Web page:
Against Propranolol in infantile hemangiomas
The article by Léauté-Labrèze et al. emphasizes the therapeutic efficacy and the short-term safety of propranolol in the treatment of infantile hemangiomas. However, recent studies raise concerns about potential long-term neurodevelopmental or cognitive effects of the highly lipophilic propranolol. Indeed, lipophilic beta-blockers cross the blood–brain barrier, leading to sleep and memory disturbance.3 For example, sleep disturbance, somnolence, and irritability have been observed in many infants treated with propranolol, and this drug has been shown to decrease specific memory functions in adults. A recent review suggested the possibility that blockage of neural pathways critical for learning and memory could be an unrecognized long-term side effect of propranolol in infants.6 Further long-term studies are thus needed before clinicians routinely suggest the use of propranolol in the treatment of infantile hemangiomas. PDF
Turing spots & Hirschsprung disease
The erratic extent of aganglionic and hypoganglionic segments in Hirschsprung’s disease (HD) makes it difficult to predict the amount of the intestine to remove in order to restore the proper functional motility. Our aim was to assess whether the embryonic rostro-caudal intestinal colonization by neuroblasts from the neural crest follows a predictable pattern in HD. In touch with Turing’s reaction diffusion model (RD), which describes biological patterns (such as leopard spots and lung branching morphogenesis) in terms of interactions/competitions between activating and inhibiting factors, we hypothesized that intestinal neural density could be triggered by local gut factors that counteract the proximal-distal embryonic progression of neural progenitors. While the neuronal number is approximately the same throughout the whole intestine in healthy subjects, in HD neural density decreases rostro-caudally towards the rectal region, due to an augmented activity and concentration of distal local inhibitors. In order to prove our hypothesis of HD’s nervous rostro-caudal adjustments driven by Turing-like processes, we compared the neuronal density patterns achieved through RD models’ simulations with the neuronal numbers detected in different colonic regions from affected children. We showed that the virtual and the real plots display fully overlapping and matching features. The fact that neuronal decreases in impaired colons match Turing equations’s previsions points towards the human intestine (both healthy and sick) as colonized through a diffusive proximal-distal neural pattern that is predictable, allowing us to straightforwardly calculate the length of the gut to resect during surgical procedures for HD.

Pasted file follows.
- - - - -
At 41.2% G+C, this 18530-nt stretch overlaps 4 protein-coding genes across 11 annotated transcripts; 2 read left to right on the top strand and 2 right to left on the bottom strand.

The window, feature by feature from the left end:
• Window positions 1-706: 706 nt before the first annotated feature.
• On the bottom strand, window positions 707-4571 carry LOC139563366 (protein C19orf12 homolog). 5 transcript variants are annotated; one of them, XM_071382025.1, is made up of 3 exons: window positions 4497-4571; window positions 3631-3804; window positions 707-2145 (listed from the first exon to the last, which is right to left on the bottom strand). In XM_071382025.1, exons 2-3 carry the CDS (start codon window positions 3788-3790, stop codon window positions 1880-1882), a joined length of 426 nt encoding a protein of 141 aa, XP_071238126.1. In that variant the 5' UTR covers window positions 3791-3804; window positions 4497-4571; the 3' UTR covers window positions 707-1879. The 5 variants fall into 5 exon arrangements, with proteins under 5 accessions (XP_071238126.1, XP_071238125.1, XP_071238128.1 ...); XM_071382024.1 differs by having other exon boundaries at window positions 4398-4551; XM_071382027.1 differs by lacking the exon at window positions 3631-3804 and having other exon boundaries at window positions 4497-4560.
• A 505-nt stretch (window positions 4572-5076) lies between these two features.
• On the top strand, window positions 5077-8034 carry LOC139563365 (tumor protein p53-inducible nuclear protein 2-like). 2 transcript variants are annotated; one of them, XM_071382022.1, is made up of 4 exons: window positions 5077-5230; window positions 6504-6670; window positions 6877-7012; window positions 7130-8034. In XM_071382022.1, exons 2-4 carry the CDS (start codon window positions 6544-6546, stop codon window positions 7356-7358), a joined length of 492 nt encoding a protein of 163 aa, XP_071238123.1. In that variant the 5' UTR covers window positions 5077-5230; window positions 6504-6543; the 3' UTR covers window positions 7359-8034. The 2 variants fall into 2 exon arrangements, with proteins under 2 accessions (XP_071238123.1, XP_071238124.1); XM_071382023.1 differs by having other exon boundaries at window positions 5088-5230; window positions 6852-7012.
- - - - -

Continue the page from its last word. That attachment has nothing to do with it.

Alzheimer disease and brain viscoelasticity
Here we provide an effort to physically correlate two underrated features of Alzheimer’s disease (AD), i.e., changes in brain tissue’s viscoelasticity and increased power in the low-frequency EEG bands. Indeed, the brain displays less stiffness in AD than in normal individuals, making the brain of diseased subjects more “liquid”. Because electric waves propagate more slowly in less solid mediums, we hypothesize that the EEG waves’ reduction detected in AD could be correlated with the pathological viscoelastic alterations of the impaired brain tissues. We provide the mathematical apparatus to test our hypothesis, showing that the theoretically predicted electric oscillations’ decrease in less viscoelastic mediums matches the reduced stiffness detected in real brain tissues from AD patients. We conclude with a testable hypothesis: the use of drugs able to modify and restore the proper brain viscoelastic features might provide a useful therapeutic tool able to quicken EEG electric waves’ frequencies, thus contributing to improve AD symptoms.